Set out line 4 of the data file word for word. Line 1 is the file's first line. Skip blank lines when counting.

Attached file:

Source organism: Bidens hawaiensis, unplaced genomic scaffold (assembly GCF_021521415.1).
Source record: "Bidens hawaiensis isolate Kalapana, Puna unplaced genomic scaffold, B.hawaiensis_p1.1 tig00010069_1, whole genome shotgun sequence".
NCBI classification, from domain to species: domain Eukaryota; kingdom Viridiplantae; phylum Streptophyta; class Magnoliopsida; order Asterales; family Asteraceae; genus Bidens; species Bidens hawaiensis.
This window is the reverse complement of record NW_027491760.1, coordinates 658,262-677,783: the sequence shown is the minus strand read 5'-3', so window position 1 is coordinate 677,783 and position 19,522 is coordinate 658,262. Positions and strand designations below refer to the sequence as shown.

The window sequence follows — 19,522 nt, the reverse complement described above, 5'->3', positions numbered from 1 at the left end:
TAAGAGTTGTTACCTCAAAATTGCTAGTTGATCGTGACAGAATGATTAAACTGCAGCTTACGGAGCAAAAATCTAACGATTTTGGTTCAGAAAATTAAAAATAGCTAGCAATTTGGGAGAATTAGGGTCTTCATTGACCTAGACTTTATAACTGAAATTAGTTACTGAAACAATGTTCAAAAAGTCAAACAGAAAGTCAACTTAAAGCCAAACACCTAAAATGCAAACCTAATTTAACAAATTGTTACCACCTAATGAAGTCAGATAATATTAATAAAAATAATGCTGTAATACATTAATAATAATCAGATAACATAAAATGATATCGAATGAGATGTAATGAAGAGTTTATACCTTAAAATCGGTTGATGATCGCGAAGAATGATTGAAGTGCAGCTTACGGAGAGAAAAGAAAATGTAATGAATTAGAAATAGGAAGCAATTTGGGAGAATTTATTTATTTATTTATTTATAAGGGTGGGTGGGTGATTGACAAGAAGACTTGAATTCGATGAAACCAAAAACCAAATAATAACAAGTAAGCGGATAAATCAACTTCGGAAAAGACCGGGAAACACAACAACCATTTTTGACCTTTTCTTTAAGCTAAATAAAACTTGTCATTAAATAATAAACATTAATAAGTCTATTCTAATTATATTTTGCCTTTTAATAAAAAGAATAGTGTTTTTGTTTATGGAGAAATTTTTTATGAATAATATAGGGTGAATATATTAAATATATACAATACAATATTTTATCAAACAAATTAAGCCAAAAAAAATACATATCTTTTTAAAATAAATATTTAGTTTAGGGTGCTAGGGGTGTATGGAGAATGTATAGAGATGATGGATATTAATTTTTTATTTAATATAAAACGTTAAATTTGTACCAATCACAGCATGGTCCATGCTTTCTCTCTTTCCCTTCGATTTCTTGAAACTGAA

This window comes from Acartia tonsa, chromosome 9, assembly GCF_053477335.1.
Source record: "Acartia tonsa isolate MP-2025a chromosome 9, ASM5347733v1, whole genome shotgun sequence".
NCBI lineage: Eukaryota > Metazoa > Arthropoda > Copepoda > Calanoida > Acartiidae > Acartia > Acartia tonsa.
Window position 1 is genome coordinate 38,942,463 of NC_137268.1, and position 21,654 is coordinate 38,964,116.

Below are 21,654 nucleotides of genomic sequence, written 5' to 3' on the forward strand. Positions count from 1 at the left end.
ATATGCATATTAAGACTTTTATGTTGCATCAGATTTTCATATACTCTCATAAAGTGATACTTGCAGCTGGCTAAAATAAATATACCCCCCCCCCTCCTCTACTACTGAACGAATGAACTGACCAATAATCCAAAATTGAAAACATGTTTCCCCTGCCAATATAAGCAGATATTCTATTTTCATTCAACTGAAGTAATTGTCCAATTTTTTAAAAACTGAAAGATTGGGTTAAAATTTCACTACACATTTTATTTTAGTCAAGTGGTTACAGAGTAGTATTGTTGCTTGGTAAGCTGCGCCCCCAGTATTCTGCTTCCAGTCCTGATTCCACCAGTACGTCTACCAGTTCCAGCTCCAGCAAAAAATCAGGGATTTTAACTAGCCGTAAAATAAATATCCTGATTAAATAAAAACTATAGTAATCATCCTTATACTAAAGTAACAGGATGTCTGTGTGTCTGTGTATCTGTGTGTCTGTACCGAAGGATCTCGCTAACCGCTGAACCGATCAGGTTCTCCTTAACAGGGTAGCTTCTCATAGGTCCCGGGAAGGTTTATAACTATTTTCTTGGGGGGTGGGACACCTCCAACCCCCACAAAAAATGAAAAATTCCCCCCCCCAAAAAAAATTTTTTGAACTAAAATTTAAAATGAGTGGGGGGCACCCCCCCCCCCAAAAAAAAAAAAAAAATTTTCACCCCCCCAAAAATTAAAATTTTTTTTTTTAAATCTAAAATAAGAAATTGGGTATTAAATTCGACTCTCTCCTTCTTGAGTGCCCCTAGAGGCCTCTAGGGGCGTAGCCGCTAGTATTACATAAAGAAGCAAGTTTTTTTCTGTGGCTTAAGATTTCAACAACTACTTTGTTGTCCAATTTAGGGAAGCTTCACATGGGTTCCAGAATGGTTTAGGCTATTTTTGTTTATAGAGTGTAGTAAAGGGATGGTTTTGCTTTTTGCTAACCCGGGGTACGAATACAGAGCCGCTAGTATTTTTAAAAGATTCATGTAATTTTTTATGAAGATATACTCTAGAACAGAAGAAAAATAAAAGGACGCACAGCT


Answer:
This window is the reverse complement of record NW_027491760.1, coordinates 658,262-677,783: the sequence shown is the minus strand read 5'-3', so window position 1 is coordinate 677,783 and position 19,522 is coordinate 658,262. Positions and strand designations below refer to the sequence as shown.